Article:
Skip to content

Reflections of a working writer and reader

 

 

Posts added in May 2009

Autumn

Autumn A touch of cold in the Autumn night – I walked abroad, And saw the ruddy moon lean over a hedge Like a red-faced farmer. I did not stop to speak, but nodded; And round about were the wistful stars With white faces like town children. TE Hulme (1912)

Winged with Death – a reader’s impression

Before I’d started the book, I’d been expecting the theme to be of motion, but of course time’s impossible to disentangle from the dance of movement. It all tied in so wonderfully well with the central metaphor of the tango, a dance like so many others I’d only known performed by folk with painted shark grins and eyes dazzling like splintered marbles on COME DANCING. The sense of leading a dance and being led in one was a wonderful metaphor for the whole of the book. It’s a fleet narrative, the steps falling into place seemingly effortlessly; and the descriptions of the dance moves, all so wonderful — at times I’d to read them twice, forcing myself away from the narrative, just so I could enjoy the felicity and economy in the writing.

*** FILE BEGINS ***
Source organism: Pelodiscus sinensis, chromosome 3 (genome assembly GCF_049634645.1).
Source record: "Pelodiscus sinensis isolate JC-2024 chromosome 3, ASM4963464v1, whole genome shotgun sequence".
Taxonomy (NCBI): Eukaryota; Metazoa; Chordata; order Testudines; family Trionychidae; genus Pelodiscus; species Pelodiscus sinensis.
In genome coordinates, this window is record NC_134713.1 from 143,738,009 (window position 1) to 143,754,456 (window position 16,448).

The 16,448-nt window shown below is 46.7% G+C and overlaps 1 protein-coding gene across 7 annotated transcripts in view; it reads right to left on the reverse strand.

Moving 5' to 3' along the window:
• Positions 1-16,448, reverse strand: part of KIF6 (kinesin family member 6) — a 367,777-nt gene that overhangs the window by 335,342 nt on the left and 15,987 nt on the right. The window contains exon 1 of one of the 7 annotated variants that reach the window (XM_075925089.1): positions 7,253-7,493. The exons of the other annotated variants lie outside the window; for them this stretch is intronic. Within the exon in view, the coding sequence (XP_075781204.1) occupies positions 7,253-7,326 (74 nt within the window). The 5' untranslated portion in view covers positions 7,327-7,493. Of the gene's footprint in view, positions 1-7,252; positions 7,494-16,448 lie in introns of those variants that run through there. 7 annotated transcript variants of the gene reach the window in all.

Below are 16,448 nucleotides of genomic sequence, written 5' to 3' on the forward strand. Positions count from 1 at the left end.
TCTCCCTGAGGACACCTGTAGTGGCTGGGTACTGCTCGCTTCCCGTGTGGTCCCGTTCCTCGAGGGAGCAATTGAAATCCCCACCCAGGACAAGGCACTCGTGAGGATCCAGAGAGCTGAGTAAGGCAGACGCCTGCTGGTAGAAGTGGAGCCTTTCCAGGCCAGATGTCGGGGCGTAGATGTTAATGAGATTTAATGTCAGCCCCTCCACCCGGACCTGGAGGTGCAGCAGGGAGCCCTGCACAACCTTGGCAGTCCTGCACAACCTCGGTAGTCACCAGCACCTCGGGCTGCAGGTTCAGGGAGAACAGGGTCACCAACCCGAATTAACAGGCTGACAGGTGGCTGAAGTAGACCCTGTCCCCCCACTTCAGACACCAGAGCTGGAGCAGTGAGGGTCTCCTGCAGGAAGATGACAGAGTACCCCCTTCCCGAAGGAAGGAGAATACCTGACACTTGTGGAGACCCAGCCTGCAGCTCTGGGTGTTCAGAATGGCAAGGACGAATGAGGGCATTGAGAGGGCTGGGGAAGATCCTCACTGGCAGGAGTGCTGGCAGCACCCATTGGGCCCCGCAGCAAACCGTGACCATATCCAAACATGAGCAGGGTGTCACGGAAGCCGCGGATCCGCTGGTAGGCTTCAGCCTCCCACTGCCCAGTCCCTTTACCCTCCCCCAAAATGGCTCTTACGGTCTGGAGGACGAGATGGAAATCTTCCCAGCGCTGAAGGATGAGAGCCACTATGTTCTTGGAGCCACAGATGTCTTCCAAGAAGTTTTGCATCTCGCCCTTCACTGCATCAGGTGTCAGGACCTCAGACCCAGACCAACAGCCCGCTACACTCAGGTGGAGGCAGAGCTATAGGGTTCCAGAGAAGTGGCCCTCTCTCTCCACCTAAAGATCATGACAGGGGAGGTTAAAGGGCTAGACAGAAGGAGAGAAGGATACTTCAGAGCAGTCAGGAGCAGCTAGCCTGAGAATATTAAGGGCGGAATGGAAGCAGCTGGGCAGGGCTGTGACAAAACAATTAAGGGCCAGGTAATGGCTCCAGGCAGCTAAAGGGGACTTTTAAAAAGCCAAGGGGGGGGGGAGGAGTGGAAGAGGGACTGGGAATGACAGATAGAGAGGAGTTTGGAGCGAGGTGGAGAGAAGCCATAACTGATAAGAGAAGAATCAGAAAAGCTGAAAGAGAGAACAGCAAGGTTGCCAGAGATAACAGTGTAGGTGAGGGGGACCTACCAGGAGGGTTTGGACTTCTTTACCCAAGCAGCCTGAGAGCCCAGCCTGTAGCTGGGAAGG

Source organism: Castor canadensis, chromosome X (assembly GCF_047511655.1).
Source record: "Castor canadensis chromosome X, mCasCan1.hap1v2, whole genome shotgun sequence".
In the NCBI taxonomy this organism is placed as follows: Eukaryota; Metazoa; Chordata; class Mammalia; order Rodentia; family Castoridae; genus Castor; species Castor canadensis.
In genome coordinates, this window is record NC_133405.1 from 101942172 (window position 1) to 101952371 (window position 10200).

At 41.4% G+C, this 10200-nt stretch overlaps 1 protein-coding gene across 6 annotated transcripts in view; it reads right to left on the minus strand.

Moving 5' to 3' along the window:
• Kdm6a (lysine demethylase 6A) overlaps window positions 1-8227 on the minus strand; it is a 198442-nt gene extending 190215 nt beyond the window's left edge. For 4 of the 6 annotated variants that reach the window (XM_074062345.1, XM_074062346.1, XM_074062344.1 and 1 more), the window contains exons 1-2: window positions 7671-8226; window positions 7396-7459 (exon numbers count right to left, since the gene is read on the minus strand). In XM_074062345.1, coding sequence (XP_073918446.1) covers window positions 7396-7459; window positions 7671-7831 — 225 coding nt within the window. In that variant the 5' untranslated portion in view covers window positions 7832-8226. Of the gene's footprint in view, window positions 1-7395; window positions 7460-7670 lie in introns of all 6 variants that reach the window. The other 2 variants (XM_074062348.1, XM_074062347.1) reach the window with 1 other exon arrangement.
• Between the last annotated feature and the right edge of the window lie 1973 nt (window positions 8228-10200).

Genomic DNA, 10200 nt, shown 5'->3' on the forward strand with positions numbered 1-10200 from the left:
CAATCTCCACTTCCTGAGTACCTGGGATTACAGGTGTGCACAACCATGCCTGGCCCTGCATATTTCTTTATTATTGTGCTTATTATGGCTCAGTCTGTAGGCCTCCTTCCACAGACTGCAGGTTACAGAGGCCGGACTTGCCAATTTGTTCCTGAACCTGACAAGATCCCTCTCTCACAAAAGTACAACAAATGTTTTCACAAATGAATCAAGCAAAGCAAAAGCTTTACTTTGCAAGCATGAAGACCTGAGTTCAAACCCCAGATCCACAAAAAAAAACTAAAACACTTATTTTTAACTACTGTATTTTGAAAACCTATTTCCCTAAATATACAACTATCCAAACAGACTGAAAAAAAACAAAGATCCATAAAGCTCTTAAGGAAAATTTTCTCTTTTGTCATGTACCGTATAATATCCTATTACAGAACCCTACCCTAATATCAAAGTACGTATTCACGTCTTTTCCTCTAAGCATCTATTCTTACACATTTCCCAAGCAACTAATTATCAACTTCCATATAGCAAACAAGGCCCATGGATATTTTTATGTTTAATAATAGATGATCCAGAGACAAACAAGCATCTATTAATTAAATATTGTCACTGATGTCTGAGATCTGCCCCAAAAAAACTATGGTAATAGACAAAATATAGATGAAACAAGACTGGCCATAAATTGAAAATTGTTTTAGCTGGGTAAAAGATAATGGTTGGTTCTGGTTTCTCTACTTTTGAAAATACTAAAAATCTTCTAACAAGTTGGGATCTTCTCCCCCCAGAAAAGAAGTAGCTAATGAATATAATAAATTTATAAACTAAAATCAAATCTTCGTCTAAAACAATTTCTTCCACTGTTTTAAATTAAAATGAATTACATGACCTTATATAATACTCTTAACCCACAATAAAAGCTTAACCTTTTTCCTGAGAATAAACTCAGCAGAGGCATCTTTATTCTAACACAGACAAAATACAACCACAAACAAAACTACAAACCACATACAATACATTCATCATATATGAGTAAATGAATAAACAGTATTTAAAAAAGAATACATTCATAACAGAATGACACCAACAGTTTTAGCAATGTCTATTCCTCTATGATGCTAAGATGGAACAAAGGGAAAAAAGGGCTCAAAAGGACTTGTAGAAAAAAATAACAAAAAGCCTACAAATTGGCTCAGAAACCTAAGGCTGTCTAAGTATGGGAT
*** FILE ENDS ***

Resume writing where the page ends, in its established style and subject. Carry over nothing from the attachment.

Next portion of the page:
Netherland by Joseph O’Neill

What do you do when your wife takes your child and leaves you alone in a city of ghosts?
Hans van den Broek chooses cricket . . .

Presque vu LXXIX

In the face of a growing number of deaths and cases of HIV linked to drug abuse, the Portuguese government in 2001 tried a new tack to get a handle on the problem—it decriminalized the use and possession of heroin, cocaine, marijuana, LSD and other illicit street drugs. The theory: focusing on treatment and prevention instead of jailing users would decrease the number of deaths and infections.

They Simply Could Not

“I would like to live in a perpetual September,” he writes in September 1935. “One does one’s best to prefer Spring, in vain.” One recalls the story about his comment, made many years later, to a friend who was with him watching cricket on a sunny day and who had just said, perhaps forgetting to whom he was talking, that it was the kind of day that made you glad to be alive; “I wouldn’t go as far as that” was the (apocryphal) reply.